Why is the overall quality of undergraduate learning so poor?
While some colleges are starved for resources, for many others it’s not for lack
of money. Even at those colleges where for the past several decades tuition has
far outpaced the rate of inflation, students are taught by fewer full-time
tenured faculty members while being looked after by a greatly expanded number of
counselors who serve an array of social and personal needs. At the same time,
many schools are investing in deluxe dormitory rooms, elaborate student centers
and expensive gyms. Simply put: academic investments are a lower priority.
The situation reflects a larger cultural change in the relationship between
students and colleges. The authority of educators has diminished, and students
are increasingly thought of, by themselves and their colleges, as “clients” or
“consumers.” When 18-year-olds are emboldened to see themselves in this manner,
many look for ways to attain an educational credential effortlessly and
comfortably. And they are catered to accordingly. The customer is always right.
Federal legislation has facilitated this shift. The funds from Pell Grants and
subsidized loans, by being assigned to students to spend on academic
institutions they have chosen rather than being packaged as institutional grants
for colleges to dispense, have empowered students — for good but also for ill.
And expanded privacy protections have created obstacles for colleges in
providing information on student performance to parents, undercutting a
traditional check on student lassitude.
Fortunately, there are some relatively simple, practical steps that colleges and
universities could take to address the problem. Too many institutions, for
instance, rely primarily on student course evaluations to assess teaching. This
creates perverse incentives for professors to demand little and give out good
grades. (Indeed, the 36 percent of students in our study who reported spending
five or fewer hours per week studying alone still had an average G.P.A. of
3.16.) On those commendable occasions when professors and academic departments
do maintain rigor, they risk declines in student enrollments. And since
resources are typically distributed based on enrollments, rigorous classes are
likely to be canceled and rigorous programs shrunk. Distributing resources and
rewards based on student learning instead of student satisfaction would help
stop this race to the bottom.
Others involved in education can help, too. College trustees, instead of
worrying primarily about institutional rankings and fiscal concerns, could hold
administrators accountable for assessing and improving learning. Alumni as well
as parents and students on college tours could ignore institutional facades and
focus on educational substance. And the Department of Education could make
available nationally representative longitudinal data on undergraduate learning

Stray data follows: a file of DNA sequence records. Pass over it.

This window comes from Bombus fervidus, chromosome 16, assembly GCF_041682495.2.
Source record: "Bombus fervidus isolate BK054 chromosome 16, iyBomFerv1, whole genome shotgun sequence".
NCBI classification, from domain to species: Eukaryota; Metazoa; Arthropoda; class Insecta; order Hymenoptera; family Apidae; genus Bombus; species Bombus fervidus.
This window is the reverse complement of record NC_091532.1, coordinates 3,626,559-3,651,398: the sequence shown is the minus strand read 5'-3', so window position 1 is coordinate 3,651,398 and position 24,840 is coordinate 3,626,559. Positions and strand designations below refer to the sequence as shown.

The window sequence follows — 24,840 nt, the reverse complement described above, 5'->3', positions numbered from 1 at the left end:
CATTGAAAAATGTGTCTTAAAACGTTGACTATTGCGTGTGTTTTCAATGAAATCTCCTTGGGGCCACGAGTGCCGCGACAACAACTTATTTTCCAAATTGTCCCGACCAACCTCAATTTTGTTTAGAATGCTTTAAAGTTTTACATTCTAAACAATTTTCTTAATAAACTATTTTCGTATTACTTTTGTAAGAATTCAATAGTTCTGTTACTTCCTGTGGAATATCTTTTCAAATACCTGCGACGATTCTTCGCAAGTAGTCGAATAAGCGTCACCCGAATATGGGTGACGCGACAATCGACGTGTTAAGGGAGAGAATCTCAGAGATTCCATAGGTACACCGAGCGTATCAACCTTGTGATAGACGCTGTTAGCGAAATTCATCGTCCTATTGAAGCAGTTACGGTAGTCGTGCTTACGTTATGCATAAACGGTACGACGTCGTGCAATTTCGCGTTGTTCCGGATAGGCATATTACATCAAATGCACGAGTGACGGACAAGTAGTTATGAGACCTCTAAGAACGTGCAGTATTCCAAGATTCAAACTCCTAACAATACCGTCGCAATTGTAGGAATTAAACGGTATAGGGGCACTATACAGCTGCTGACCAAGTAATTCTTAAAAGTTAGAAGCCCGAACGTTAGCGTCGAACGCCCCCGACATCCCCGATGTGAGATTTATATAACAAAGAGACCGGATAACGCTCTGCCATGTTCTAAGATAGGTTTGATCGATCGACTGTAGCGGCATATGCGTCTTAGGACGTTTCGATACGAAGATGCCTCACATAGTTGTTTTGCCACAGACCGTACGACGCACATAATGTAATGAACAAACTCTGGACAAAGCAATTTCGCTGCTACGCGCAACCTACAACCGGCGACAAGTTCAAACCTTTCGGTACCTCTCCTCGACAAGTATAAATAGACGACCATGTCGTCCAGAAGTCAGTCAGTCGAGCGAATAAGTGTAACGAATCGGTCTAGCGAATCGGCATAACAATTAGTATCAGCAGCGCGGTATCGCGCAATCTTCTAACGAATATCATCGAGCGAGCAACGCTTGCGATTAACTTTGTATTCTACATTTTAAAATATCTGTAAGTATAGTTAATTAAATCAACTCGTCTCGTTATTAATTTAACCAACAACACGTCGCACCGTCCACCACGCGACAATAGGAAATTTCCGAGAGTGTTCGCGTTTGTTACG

outcomes for research purposes, as it has been doing for decades for primary and
Most of all, we hope that during this commencement season, our faculty
colleagues will pause to consider the state of undergraduate learning and our
collective responsibility to increase academic rigor on our campuses.
a professor of sociology and education
at New York
and Josipa Roksa,
an assistant professor of sociology
University of Virginia,
are the authors of “Academically Adrift:
Learning on College Campuses.”
Education, NYT, 14.5.2011,
Detroit in ruins:
the photographs of Yves Marchand
and Romain Meffre
In downtown Detroit,
the streets are lined with abandoned hotels
ruined movie houses and schools,
all evidence of the motor city's painful
The photographs of Yves Marchand and Romain Meffre capture
what remains of a
– and hint at the wider story
Sunday 2 January 2011
This article appeared on p12 of the The New Review section of the Observer
Sunday 2 January 2011.
It was published on guardian.co.uk at 00.02 GMT
on Sunday 2 January 2011.
It was last modified at 14.00 GMT
on Tuesday 18 January 2011.
In December 2001, the old Highland Park police department in
Detroit was temporarily disbanded. The building it vacated was abandoned with
everything in it: furniture, uniforms, typewriters, crime files and even the
countless mug-shots of criminals who had passed through there. Among the debris
that photographers Yves Marchand and Romain Meffre found there in 2005 was a
scattering of stiff, rotting cardboard files each bearing a woman's name.
In total 11 women had been catalogued by the police, including Debbie Ann
Friday, Vicki Truelove, Juanita Hardy, Bertha Jean Mason and Valerie Chalk. Down
in the dank basement of the police station, where "human samples" were stored –
and had been abandoned along with everything else – the two French photographers
also uncovered the name of the man who was linked to all of the women's deaths.
Benjamin Atkins was a notorious serial killer. Between 1991 and 1992 he left the
bodies of his victims in various empty buildings across the city.